Pending home sales in the US have fallen but sharply but analysts are not worried as overall confidence is steady in the real estate markets.
Figures from the National Association of Realtors (NAR) show that it’s Pending Home Sales Index fell sharply by 16% in November to 96.0 from 114.1 in October, ending a nine month rise.
The NAR attributed the fall on the end of a rush to beat the original expiration of the $8,000 tax credit for first time buyers. The tax credit had been due to expire on November 30 but has now been extended to April 30 this year.
NAR chief economist Lawrence Yun said that putting things into perspective the index is up 15.5% compared with November 2008 when it was at 83.1. ‘The fact that pending home sales are comfortably above year-ago levels shows the market has gained sufficient momentum on its own,’ he said. ‘We expect another surge in the spring as more home buyers take advantage of affordable housing conditions before the tax credit expires,’ he added.
Not everyone though is this positive. Pending home sales are contract signings, not closings, and thus considered a leading indicator of existing home sales which are closings. Pending home sales gives an advance warning of what is likely to happen in existing home sales, according to Joseph Trevisani, chief market analyst, FX Solutions,. ‘We may see a drop in those numbers as we saw in November’s new home sales. This does not bode well for the housing market,’ he claimed.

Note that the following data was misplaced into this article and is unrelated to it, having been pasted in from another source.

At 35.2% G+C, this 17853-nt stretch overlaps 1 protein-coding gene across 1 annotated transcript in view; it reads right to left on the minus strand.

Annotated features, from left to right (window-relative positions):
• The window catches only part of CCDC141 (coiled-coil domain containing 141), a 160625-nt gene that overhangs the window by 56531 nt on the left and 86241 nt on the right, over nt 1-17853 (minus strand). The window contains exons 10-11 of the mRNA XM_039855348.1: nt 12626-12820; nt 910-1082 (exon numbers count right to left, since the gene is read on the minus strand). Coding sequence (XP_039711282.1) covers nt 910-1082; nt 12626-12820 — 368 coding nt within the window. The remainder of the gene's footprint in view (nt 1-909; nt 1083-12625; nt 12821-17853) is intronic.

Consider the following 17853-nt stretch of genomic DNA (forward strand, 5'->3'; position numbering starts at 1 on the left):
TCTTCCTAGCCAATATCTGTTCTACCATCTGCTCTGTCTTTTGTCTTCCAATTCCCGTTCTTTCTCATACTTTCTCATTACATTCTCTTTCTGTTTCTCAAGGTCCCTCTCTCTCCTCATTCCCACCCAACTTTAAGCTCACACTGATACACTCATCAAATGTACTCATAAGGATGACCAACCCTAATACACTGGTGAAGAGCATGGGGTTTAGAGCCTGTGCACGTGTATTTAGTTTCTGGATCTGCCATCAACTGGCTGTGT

Meanwhile the NAR’s annual survey of buyers and sellers shows a huge surge in the number of people using the internet to search for property. Some 90% said that they used the internet at some point and 76% said they did so frequently. Just seven years ago only 41% of buyers indicated any internet use at all.
The top sources of information were internet, 90%, real estate agent, 87%, yard signs, 59%, open houses, 46%, and newspaper advertising, 40%.
Asked which information sources were very useful, the top three were real estate agent, some 81%, internet, 77% and yard signs, 42%. Some 10%of buyers found open houses to be very useful sources of information while another 25% found them to be somewhat useful.
In terms of results the survey shows that 36% of buyers found the property that they ultimately purchased on the internet, a huge growth compares with 2001 when it was just 8%. While another 36% did so via a real estate agent, down from 48% in 2001.